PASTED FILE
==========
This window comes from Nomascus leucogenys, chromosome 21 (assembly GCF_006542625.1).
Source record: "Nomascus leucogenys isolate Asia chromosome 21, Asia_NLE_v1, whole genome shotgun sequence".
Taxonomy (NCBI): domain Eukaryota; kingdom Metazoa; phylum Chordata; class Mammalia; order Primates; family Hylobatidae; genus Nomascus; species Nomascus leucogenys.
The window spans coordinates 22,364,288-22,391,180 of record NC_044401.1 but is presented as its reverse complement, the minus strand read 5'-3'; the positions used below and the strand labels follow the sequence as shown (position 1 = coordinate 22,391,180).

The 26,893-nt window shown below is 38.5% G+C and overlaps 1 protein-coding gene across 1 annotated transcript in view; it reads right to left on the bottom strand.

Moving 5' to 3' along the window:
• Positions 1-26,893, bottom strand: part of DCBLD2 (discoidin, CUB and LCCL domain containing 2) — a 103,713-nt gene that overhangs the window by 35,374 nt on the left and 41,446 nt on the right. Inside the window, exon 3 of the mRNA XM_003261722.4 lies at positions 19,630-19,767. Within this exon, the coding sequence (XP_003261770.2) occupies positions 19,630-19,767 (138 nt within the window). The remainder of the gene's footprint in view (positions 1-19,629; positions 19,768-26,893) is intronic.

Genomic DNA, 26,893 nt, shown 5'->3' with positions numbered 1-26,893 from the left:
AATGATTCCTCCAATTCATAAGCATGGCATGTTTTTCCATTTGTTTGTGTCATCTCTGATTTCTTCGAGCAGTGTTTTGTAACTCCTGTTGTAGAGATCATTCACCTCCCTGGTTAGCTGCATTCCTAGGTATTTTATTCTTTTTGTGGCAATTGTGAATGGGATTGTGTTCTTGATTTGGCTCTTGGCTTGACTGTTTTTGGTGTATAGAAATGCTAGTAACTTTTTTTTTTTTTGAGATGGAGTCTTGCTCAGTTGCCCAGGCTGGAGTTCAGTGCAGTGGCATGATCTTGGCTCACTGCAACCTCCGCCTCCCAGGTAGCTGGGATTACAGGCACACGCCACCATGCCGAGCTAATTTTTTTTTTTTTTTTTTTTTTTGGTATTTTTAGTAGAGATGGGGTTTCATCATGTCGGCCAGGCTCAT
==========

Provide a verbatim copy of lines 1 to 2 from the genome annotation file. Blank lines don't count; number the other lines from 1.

This window comes from Nomascus leucogenys, chromosome 21 (assembly GCF_006542625.1).
Source record: "Nomascus leucogenys isolate Asia chromosome 21, Asia_NLE_v1, whole genome shotgun sequence".